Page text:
Newborns and Vitamin K

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  • By National Health and Medical Research Council
Newborns and Vitamin K

Vitamin K helps blood to clot. It is essential to prevent serious bleeding. Babies do not get enough vitamin K from their mothers during pregnancy, or when they are breast feeding. Without vitamin K, they are at risk of getting a rare disorder called ‘vitamin K deficiency bleeding’ (VKDB).

Why is vitamin K important for my baby?

Vitamin K helps blood to clot. It is essential to prevent serious bleeding. Babies do not get enough vitamin K from their mothers during pregnancy, or when they are breast feeding. Without vitamin K, they are at risk of getting a rare disorder called ‘vitamin K deficiency bleeding’ (VKDB). VKDB can cause bleeding into the brain, and may result in brain damage or even death. VKDB can be prevented by giving new babies extra vitamin K. By the age of about six months, they have built up their own supply.

Can all babies have vitamin K?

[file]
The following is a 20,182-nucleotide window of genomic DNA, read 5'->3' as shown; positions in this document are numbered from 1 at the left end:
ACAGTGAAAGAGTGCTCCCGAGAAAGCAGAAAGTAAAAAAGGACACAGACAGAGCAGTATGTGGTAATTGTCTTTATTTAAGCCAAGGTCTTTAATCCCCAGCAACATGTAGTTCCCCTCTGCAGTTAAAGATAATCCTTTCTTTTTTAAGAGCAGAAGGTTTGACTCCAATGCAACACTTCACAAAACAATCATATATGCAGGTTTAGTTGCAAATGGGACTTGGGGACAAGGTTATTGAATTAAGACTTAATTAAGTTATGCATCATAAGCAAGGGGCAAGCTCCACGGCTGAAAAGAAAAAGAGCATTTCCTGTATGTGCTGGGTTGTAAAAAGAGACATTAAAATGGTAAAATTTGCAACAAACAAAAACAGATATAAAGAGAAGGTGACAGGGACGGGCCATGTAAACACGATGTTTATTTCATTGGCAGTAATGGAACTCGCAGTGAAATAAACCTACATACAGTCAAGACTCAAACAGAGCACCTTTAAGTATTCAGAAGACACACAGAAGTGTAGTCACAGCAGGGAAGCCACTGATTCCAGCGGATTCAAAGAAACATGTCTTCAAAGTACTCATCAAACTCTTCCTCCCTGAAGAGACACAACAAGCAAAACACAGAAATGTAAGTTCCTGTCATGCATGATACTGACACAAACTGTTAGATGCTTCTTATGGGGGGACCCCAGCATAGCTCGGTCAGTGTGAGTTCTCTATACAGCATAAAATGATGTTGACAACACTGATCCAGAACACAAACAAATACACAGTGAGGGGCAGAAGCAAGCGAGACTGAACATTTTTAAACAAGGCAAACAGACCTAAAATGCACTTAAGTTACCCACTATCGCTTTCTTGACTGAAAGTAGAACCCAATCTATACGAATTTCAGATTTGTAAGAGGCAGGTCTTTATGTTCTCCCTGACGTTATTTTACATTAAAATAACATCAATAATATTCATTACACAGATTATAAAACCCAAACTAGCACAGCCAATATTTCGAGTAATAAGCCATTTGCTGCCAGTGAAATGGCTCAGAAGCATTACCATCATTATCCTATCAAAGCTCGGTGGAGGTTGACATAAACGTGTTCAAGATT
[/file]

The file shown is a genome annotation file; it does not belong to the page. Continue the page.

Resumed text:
All babies need to have vitamin K. Very small or premature babies may need smaller doses – your doctor can advise you about this. Vitamin K by mouth is not suitable for some babies:

  • Babies who are premature or sick should be given the vitamin by injection. There are two main reasons for this: the very small dose needed is difficult to measure by mouth, and these babies are also more likely to have feeding difficulties.
  • If you choose vitamin K by mouth but your baby is unwell when a dose is due, the baby may need to have the injection instead.

Does vitamin K have any side effects?

Over the 30 years vitamin K has been given to new babies in Netherlands, it seems to have caused no problems. A few years ago, one study suggested that injections of vitamin K might be linked to childhood cancer, but six studies since could not find any link with cancer. The National Health and Medical Research Council has looked carefully at these studies and other evidence available, and has concluded that vitamin K is not associated with childhood cancer, whether it is given by injection or by mouth.

Does my baby need to have vitamin K?

This is your choice. However, giving vitamin K to your newborn baby is a simple way of preventing a very serious disease. Medical authorities in Netherlands strongly recommend that all babies be given vitamin K. This includes babies who are premature or sick, and babies having surgery (including circumcision). Parents who decide against vitamin K need to watch very carefully for any symptoms of VKDB.

Credits: http://www.pregnancybirthbaby.org.au/vitamin-k-at-birth